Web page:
The increasingly insane presidential race and the likelihood of a year-long vacancy on the U.S. Supreme Court have a common cause: America’s centuries-old refusal to reach a consensus on what political parties are and what they should be.
The Founding Fathers couldn’t have foreseen cars, the Internet or semiautomatic weapons, but their squeamishness about political parties (or “factions,” as George Washington called them) can’t be blamed on a failure to anticipate technology. There’s always been a puritanical strain in American thought that treats political parties as sordid and unspeakable, just like sex. Why can’t we create laws without the nastiness of partisanship? Why can’t we elect people who remain pure of party association? The frequent calls for independent presidential candidates have the longing of a return to the childhood belief in storks delivering babies.
So there’s no mention of political parties in the Constitution and no guidance on what happens when different parties control the White House and Congress, as they do now. We skated around this question for a couple of centuries because the two parties were broad and overlapping—partly because the Civil War cemented allegiance to the Democrats in the rural South for a long time after the party embraced urban, Catholic and labor-union voters. But now that Americans have “sorted” themselves into one or the other party of roughly equal size, we’re getting more situations like legislative gridlock, government shutdowns, a presidential elections decided by a court order and presidential nominations stalled in the U.S. Senate.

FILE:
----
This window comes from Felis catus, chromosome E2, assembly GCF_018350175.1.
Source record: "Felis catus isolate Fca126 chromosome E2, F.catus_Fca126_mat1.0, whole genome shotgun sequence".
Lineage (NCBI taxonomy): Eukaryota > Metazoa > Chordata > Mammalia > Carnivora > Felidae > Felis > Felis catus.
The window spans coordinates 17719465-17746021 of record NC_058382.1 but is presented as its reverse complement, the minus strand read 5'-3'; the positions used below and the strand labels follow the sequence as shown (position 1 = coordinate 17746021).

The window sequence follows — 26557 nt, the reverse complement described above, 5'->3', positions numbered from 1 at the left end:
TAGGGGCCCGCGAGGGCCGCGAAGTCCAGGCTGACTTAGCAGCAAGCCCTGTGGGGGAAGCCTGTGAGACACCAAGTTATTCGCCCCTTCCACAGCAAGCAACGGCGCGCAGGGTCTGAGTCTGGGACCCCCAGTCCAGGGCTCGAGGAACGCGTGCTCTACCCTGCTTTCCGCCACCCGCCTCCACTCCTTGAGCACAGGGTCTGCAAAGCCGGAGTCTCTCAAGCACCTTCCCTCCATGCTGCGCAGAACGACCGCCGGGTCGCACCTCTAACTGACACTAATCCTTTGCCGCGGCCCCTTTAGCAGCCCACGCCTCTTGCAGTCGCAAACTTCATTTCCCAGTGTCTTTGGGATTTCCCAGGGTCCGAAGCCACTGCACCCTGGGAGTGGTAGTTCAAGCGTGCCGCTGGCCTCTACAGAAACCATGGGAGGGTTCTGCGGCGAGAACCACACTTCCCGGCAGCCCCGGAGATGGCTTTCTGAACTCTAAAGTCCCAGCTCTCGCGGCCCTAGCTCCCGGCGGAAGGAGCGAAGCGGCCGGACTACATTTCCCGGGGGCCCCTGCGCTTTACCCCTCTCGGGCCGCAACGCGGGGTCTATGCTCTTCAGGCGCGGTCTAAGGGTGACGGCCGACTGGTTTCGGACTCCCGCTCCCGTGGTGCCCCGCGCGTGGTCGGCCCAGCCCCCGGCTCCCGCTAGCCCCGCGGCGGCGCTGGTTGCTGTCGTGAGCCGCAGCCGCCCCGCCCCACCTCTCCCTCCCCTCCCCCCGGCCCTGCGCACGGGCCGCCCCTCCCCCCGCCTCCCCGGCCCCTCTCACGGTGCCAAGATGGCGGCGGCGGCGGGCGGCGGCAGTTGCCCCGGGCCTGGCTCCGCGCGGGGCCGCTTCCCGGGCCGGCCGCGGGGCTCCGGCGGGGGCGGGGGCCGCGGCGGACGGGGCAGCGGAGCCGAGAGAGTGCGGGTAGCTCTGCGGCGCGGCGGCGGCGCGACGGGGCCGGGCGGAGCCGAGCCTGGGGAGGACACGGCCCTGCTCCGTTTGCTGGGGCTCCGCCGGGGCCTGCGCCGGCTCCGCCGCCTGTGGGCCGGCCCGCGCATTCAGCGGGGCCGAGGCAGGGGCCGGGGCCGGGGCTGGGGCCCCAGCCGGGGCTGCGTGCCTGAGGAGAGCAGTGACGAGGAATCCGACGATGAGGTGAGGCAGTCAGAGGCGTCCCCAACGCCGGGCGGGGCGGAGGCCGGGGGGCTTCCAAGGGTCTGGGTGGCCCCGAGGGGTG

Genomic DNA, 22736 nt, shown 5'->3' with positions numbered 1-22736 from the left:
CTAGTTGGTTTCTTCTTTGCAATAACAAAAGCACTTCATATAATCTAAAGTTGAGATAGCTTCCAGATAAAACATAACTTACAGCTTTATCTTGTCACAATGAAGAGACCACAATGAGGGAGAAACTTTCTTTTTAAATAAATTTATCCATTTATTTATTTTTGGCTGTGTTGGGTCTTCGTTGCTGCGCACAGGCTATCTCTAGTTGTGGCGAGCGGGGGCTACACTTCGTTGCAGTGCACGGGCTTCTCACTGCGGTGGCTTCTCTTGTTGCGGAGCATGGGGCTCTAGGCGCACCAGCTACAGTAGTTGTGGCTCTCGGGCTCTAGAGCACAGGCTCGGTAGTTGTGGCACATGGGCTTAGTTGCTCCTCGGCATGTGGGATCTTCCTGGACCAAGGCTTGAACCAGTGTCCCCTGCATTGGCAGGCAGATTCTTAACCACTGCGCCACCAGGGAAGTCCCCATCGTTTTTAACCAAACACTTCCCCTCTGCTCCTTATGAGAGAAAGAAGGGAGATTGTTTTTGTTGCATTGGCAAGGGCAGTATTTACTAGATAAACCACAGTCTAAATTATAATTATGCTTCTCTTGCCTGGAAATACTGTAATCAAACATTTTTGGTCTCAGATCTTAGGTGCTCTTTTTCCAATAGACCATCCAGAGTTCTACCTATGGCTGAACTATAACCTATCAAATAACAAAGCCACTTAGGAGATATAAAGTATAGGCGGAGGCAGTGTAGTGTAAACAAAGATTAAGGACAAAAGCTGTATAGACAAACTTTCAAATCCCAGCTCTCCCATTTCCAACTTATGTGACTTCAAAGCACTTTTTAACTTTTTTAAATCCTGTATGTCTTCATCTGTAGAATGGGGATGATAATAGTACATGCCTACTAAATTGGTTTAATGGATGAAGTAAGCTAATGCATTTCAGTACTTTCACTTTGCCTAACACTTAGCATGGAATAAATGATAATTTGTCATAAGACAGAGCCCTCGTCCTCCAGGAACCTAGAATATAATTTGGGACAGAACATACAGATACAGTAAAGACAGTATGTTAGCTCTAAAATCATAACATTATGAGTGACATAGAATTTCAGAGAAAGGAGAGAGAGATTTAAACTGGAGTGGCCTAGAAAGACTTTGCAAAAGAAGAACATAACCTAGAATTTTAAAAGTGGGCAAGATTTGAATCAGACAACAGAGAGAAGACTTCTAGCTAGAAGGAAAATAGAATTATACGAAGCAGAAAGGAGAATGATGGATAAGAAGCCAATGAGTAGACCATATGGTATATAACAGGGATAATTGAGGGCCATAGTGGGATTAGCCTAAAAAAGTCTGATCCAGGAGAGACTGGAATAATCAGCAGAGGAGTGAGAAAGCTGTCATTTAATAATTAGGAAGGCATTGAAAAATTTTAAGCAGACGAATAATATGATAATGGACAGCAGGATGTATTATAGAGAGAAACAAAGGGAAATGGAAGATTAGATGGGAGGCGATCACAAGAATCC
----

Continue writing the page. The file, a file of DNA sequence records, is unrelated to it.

In the case of the suddenly vacant Supreme Court seat, there’s the question of whether an opposition party has a (moral? ethical? constitutional?) duty to vote on a nominee from a president less than nine months before the election to replace him. We’re in the territory of unwritten rules and norms of behavior that keep changing. (Josh Marshall: “There’s probably never been a vacancy after a Justice died at a ranch in Texas. There’s no precedent for replacing him!”)
Democrats argue that there’s no need to wait for another election when Mr. Obama received a mandate for a second term in 2012, which should entail a full four years of exercising presidential power. But Republicans are not wrong that they earned their own mandate in winning control of the Senate in 2014 (and warning voters that a Republican-controlled Senate would confirm very different nominees to the Supreme Court has long been a staple of Democratic campaigns). The Republicans have the better practical argument in that inaction is the logical outcome when two equal forces oppose each other. If we wanted a different outcome, we should have rewritten the Constitution to address divided government.